Title: Right-fit EdTech: Leveraging Loquat and other (machine) learning to support foundational learning in LMICs
The COVID-19 pandemic has severely disrupted global education systems: according to the Global Education Monitoring Team, over 1.6 billion students have lost significant instructional time, with many yet to return to school. But even before the pandemic struck, the state of education around the world was so poor that the World Bank was decrying a “learning crisis.” To address the crisis, the Bank called for both a renewed emphasis on what teachers actually do in a classroom and the strategic deployment of technology to improve teaching and learning.
During the pandemic, remote-first instruction became a feature of basic, secondary, and tertiary education systems in many high-income countries. [European Commission, Rickles et al. 2020, Hodges et al. 2020, Gillis & Krull 2020] Coverage was not universal, as wealth and income inequality within high-income countries remains a persistent challenge. [Romm 2020, Blaskó & Schnepf 2020] Nonetheless, the market for educational technology firms boomed during the pandemic, with investment in the sector expected to exceed $80 billion by the end of the decade. [Gillespie 2021] The growth in remote schooling, while temporary, coincides with a long-standing and ongoing interest in so-called “artificial intelligence” or “machine learning” technologies and their applications in business contexts. [Sestino & de Mauro 2021, Benaich & Hogarth 2018, 2019, 2020, 2021] An increasing number of so-called “EdTech” (education technology) companies are riding this wave to attain “unicorn” status (a market valuation in excess of $1 billion), often touting their use of cutting-edge machine learning techniques to support their products or deliver their services.
In many lower- and middle-income country (LMIC) contexts, transitions to remote learning were uneven, with significant variance in access, quality, and coverage. [World Bank 2020, UNICEF 2020] Indeed, in many LMICs even the most basic of modern technologies can be unavailable: as of 2015, up to 90 million children in Sub-Saharan Africa were studying in classrooms that lacked electricity. What is the relevance to these education systems of analytical techniques developed in contexts where computing devices are plentiful?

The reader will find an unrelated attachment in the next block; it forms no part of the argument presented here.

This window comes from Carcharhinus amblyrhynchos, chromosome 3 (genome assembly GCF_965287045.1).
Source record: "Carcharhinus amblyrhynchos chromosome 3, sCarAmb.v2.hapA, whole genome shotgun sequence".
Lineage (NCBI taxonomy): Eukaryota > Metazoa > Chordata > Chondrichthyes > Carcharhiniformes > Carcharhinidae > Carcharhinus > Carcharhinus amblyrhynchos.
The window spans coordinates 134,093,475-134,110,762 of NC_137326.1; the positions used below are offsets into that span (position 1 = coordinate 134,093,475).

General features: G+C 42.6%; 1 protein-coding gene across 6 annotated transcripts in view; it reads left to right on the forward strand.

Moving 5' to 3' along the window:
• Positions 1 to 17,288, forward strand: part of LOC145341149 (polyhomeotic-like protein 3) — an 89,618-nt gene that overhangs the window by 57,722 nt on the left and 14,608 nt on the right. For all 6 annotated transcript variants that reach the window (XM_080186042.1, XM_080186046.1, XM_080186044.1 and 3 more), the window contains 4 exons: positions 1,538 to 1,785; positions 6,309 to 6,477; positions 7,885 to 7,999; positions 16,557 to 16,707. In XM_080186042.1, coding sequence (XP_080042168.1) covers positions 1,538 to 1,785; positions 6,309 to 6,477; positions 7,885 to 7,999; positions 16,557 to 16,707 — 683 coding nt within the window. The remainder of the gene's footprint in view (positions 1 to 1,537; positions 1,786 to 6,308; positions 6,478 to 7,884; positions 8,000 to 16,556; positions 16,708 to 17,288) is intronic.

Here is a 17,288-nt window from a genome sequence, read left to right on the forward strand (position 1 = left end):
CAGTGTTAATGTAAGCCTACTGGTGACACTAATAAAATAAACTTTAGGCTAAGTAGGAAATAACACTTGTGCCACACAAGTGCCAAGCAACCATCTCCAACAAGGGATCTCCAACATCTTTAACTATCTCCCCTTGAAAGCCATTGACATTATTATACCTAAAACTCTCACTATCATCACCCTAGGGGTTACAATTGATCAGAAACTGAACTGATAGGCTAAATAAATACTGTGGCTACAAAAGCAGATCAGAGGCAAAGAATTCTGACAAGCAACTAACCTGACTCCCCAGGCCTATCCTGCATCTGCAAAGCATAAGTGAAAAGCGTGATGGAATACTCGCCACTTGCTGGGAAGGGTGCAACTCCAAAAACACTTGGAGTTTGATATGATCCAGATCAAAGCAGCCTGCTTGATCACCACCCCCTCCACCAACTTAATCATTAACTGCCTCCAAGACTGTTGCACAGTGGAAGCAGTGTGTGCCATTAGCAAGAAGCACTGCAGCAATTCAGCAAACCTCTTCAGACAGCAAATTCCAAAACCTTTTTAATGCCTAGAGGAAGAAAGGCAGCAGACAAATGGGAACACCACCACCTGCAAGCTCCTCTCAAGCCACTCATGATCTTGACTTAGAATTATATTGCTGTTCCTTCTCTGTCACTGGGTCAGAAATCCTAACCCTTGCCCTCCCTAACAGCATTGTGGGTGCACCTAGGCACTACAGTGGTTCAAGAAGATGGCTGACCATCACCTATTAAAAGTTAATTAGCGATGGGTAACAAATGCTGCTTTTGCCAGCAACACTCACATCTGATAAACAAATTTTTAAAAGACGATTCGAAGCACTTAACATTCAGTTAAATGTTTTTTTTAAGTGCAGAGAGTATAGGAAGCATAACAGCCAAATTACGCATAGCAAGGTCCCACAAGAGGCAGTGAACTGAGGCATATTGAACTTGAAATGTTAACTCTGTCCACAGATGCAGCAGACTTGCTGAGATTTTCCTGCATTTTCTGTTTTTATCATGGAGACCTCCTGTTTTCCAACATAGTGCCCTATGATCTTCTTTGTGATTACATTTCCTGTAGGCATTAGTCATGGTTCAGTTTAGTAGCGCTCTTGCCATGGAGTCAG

This presentation will answer that question in two ways. First, by introducing Loquat, a novel application from RTI International that leverages automatic speech detection and the increasing ubiquity of low-end smartphones to give teachers accessible, affordable instructional coaching. Using machine learning, Loquat detects and classifies verbal interactions between teachers and students. Automated analyses translate these data into simple but powerful visualizations that, combined with guided reflection, provide tailored, actionable feedback teachers can use to understand their talk management and facilitate its improvement.
Second, the presentation will review recent advances in machine learning and so-called “artificial intelligence”, detail their potential relevance to lower- and middle-income country education systems, and discuss how programs that aim to improve foundational learning outcomes could begin to leverage these powerful new tools.